"Investing in an organic program is not only a healthier option, but it also is more cost-effective over time because it requires less maintenance," said Almstead Vice President and licensed arborist Michael Almstead.

Organic care used on Scarsdale, NY sports fields

Almstead Lawn Care recently used the latest natural soil supplements and organic fertilizers, along with aeration and seeding techniques, to strengthen more than 20 acres of sports fields in Scarsdale, NY. The benefits of an organic program are derived from improving soil biology in a way that supports lawns naturally.

“Investing in an organic program is not only a healthier option for lawns, but it also is more cost-effective over time because it requires less maintenance,” said Almstead Vice President and licensed arborist Michael Almstead. “Plus, organic programs promote more sustainable environmental practices, which ideally is always the goal.”

While the Village of Scarsdale began to implement its organic lawn care program two years ago, a new state law known as the Child Safe Playing Fields Act recently went into effect requiring all schools and day care centers to stop using pesticides on playgrounds and sports fields. Effective May 2011 for schools and November 2010 for child care facilities, the Child Safe Playing Fields Act aims to protect children from harmful pesticides and has been widely applauded by parents, environmental groups and human health activists. The law does allow for emergency pesticide applications pending reviews and approvals.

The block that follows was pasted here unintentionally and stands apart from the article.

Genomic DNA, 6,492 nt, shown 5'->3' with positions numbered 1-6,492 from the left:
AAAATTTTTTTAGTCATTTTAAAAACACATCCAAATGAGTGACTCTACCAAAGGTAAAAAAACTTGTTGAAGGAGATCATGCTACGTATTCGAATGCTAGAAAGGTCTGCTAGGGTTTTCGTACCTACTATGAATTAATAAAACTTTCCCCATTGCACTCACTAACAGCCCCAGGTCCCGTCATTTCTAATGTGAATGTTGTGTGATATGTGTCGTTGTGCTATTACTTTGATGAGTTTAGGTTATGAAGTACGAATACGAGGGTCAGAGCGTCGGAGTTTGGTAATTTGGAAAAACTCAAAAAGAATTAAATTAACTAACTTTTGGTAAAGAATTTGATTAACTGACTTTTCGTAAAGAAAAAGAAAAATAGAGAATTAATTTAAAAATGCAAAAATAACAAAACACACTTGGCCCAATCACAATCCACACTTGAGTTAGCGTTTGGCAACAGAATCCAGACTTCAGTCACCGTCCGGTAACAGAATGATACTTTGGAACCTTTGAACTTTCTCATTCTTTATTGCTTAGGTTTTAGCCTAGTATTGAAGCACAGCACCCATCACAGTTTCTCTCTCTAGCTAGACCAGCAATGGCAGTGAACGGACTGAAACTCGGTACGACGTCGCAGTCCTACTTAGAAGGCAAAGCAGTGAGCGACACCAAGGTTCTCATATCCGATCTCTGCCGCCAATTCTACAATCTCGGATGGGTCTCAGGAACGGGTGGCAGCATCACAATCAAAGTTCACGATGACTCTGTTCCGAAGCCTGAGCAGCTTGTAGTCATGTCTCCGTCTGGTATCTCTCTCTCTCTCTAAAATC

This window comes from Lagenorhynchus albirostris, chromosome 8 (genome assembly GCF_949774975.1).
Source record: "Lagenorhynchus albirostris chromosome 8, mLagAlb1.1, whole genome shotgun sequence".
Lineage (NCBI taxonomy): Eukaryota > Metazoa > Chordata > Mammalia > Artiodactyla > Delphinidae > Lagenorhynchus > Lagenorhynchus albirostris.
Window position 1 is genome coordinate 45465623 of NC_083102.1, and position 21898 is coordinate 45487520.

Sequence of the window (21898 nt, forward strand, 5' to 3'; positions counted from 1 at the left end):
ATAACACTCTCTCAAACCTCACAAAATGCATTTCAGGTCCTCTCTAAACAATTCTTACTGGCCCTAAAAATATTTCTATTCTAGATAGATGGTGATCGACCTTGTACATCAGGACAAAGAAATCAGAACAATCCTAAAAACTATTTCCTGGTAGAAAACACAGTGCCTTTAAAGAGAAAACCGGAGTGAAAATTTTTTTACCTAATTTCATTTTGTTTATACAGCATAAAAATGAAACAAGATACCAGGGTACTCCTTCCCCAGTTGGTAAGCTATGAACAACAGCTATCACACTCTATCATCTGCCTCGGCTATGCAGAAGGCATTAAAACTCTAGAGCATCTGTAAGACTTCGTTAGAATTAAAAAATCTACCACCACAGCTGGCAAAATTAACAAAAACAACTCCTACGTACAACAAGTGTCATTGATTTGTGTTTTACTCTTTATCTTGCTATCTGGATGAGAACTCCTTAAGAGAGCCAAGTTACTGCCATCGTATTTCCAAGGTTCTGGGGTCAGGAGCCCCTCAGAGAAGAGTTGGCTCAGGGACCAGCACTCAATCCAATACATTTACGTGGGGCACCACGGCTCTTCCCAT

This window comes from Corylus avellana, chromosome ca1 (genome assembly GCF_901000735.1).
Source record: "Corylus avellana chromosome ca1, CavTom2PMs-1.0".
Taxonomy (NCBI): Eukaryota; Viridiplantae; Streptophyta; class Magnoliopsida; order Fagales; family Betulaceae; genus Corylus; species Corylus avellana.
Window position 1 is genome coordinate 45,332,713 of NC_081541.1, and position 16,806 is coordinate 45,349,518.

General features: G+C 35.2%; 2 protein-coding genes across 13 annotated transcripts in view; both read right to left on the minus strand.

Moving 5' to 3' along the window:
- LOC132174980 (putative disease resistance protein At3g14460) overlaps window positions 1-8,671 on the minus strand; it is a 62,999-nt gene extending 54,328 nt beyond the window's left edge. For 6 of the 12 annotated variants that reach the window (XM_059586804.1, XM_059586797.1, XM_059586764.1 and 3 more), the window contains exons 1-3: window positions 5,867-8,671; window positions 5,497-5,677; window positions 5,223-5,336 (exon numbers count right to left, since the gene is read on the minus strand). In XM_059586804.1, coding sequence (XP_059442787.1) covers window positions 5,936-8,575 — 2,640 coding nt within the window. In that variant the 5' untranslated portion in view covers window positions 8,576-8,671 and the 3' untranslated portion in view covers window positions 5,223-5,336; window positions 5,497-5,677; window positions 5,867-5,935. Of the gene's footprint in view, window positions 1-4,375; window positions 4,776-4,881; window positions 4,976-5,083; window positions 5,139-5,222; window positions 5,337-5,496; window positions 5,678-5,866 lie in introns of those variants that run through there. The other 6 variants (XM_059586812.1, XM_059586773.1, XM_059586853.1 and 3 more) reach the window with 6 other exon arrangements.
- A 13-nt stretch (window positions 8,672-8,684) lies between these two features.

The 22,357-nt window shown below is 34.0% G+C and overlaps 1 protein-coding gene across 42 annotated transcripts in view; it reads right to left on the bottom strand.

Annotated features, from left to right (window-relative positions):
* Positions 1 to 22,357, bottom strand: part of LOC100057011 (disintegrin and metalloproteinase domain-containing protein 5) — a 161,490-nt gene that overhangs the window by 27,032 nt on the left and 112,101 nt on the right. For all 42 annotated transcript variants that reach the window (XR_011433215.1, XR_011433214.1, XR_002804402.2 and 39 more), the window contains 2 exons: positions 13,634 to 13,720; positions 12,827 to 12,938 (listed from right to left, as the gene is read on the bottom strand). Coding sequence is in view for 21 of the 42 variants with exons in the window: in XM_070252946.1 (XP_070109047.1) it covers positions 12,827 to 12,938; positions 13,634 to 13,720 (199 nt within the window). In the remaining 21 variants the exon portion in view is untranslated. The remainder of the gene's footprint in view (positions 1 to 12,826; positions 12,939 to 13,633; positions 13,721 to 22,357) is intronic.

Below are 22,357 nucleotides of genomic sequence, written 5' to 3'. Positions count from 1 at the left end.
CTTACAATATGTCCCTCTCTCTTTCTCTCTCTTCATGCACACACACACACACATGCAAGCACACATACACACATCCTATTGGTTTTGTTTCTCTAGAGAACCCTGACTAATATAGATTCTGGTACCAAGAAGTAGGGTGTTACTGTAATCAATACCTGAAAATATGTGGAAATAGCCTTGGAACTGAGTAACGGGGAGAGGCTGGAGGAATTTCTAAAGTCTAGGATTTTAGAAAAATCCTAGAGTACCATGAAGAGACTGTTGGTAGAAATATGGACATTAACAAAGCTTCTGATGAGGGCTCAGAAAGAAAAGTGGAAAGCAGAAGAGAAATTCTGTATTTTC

“We have people in our community using these fields all the time, and we felt an obligation to pursue an organic approach,” said Suzanne Busby, Superintendent of the Scarsdale Department of Parks, Recreation and Conservation. “As the person entrusted to make sure our fields are safe for residents, I felt it was the best action to take.”

Organic lawn care focuses on improving soil biology so that plants and lawns are strengthened naturally. In Scarsdale, Almstead this spring employed a technique called “Slit Seeding,” where a tractor attachment slices into the ground, drops in grass seeds and folds the grass to cover the soil all in one pass. After a summer of active field use, the Almstead team returned to Crossway Fields in late September, this time opting for a strategy called “Core Aeration.” Essentially core aeration creates hundreds of thousands of tiny holes in the soil, which allows for an increased flow of oxygen, water and nutrients to the soil. This in turn produces a healthier lawn as the improved soil environment provides more resources to the plants.

Almstead also treated the fields with an organic blend of insoluble fertilizer containing a “9-0-4” percent blend of Nitrogen, Phosphate and Potassium, respectively. Insoluble fertilizer releases more slowly over time, thereby staying in the soil longer and providing more nutrients to the grass. Additionally, such fertilizers don’t produce Nitrate runoff, which is an environmental concern surrounding traditional Nitrogen fertilizers. Nutrients in this organic blend were derived from feather meal, soybean meal, cottonseed meal, alfalfa meal and vegetable ash.

Equally important, Almstead conducted tests to check on the biology of the soil, discovering that the fields had a low active beneficial fungi count. This required that the team conduct a humate application, an organic source of food for these microorganisms, to correct the issue naturally. Active beneficial fungi help with disease suppression and nutrient retention in the soil.

“When I pull up grass here I find tons of earthworms, whereas on a primarily chemically treated lawn you really don’t find any earthworms at all,” Michael Almstead said while checking on the fields recently. “That is exactly what you want to see. Not only are the earthworms helping to aerate soil and increase root growth, but they are also near the top of the soil food-chain and their presence is a great indicator that the rest of the soil ecosystem is functioning well. The Village of Scarsdale has a real commitment to going organic, and this is proof their success.”